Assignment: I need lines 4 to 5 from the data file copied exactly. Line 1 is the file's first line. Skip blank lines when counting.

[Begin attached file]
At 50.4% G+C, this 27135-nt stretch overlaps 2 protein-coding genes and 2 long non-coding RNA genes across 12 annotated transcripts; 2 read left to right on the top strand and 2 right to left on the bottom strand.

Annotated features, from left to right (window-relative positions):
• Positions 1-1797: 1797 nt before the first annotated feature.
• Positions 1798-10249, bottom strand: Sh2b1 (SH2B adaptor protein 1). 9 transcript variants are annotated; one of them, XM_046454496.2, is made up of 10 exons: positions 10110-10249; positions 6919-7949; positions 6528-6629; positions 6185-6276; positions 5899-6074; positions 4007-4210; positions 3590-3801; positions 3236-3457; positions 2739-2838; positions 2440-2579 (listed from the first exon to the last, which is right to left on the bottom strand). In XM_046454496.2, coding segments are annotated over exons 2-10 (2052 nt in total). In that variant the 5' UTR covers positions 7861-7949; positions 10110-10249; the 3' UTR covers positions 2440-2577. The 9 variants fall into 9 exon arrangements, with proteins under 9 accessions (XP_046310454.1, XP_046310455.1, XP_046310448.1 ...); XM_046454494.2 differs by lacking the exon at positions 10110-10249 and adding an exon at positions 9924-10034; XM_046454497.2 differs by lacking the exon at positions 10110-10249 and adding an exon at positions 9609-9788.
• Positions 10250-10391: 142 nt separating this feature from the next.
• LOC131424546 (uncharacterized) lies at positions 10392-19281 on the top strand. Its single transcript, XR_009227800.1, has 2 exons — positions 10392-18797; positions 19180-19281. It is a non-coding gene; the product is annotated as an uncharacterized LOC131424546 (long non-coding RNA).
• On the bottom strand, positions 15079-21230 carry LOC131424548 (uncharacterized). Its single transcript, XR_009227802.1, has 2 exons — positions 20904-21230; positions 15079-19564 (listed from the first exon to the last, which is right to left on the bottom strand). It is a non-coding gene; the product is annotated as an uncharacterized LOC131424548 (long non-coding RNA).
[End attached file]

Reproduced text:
• Positions 1798-10249, bottom strand: Sh2b1 (SH2B adaptor protein 1). 9 transcript variants are annotated; one of them, XM_046454496.2, is made up of 10 exons: positions 10110-10249; positions 6919-7949; positions 6528-6629; positions 6185-6276; positions 5899-6074; positions 4007-4210; positions 3590-3801; positions 3236-3457; positions 2739-2838; positions 2440-2579 (listed from the first exon to the last, which is right to left on the bottom strand). In XM_046454496.2, coding segments are annotated over exons 2-10 (2052 nt in total). In that variant the 5' UTR covers positions 7861-7949; positions 10110-10249; the 3' UTR covers positions 2440-2577. The 9 variants fall into 9 exon arrangements, with proteins under 9 accessions (XP_046310454.1, XP_046310455.1, XP_046310448.1 ...); XM_046454494.2 differs by lacking the exon at positions 10110-10249 and adding an exon at positions 9924-10034; XM_046454497.2 differs by lacking the exon at positions 10110-10249 and adding an exon at positions 9609-9788.
• Positions 10250-10391: 142 nt separating this feature from the next.